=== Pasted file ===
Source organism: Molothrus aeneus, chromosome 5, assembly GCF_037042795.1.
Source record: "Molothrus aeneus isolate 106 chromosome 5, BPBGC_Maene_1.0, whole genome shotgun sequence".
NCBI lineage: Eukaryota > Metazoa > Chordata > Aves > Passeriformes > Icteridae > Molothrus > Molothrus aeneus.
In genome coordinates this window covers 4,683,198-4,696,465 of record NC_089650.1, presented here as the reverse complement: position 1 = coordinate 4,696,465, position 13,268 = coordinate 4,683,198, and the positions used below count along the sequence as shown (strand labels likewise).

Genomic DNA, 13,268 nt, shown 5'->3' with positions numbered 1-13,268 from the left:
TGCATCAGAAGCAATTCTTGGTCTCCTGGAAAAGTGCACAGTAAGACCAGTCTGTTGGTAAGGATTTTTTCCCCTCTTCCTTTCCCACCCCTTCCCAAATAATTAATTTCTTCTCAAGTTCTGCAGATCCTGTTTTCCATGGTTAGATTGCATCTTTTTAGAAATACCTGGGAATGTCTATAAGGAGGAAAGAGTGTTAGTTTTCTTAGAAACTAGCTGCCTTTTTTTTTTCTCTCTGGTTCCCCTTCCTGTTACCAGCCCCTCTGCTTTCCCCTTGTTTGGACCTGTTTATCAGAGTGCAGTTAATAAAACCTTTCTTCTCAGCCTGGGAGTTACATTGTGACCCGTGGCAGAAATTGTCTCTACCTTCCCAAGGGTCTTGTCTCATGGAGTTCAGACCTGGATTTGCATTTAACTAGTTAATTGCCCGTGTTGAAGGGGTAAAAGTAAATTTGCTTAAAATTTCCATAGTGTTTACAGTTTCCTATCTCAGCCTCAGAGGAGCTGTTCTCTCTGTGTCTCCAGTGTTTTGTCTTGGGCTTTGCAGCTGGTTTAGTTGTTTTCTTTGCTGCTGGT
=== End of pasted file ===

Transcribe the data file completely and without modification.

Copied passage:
Source organism: Molothrus aeneus, chromosome 5, assembly GCF_037042795.1.
Source record: "Molothrus aeneus isolate 106 chromosome 5, BPBGC_Maene_1.0, whole genome shotgun sequence".
NCBI lineage: Eukaryota > Metazoa > Chordata > Aves > Passeriformes > Icteridae > Molothrus > Molothrus aeneus.
In genome coordinates this window covers 4,683,198-4,696,465 of record NC_089650.1, presented here as the reverse complement: position 1 = coordinate 4,696,465, position 13,268 = coordinate 4,683,198, and the positions used below count along the sequence as shown (strand labels likewise).

Genomic DNA, 13,268 nt, shown 5'->3' with positions numbered 1-13,268 from the left:
TGCATCAGAAGCAATTCTTGGTCTCCTGGAAAAGTGCACAGTAAGACCAGTCTGTTGGTAAGGATTTTTTCCCCTCTTCCTTTCCCACCCCTTCCCAAATAATTAATTTCTTCTCAAGTTCTGCAGATCCTGTTTTCCATGGTTAGATTGCATCTTTTTAGAAATACCTGGGAATGTCTATAAGGAGGAAAGAGTGTTAGTTTTCTTAGAAACTAGCTGCCTTTTTTTTTTCTCTCTGGTTCCCCTTCCTGTTACCAGCCCCTCTGCTTTCCCCTTGTTTGGACCTGTTTATCAGAGTGCAGTTAATAAAACCTTTCTTCTCAGCCTGGGAGTTACATTGTGACCCGTGGCAGAAATTGTCTCTACCTTCCCAAGGGTCTTGTCTCATGGAGTTCAGACCTGGATTTGCATTTAACTAGTTAATTGCCCGTGTTGAAGGGGTAAAAGTAAATTTGCTTAAAATTTCCATAGTGTTTACAGTTTCCTATCTCAGCCTCAGAGGAGCTGTTCTCTCTGTGTCTCCAGTGTTTTGTCTTGGGCTTTGCAGCTGGTTTAGTTGTTTTCTTTGCTGCTGGT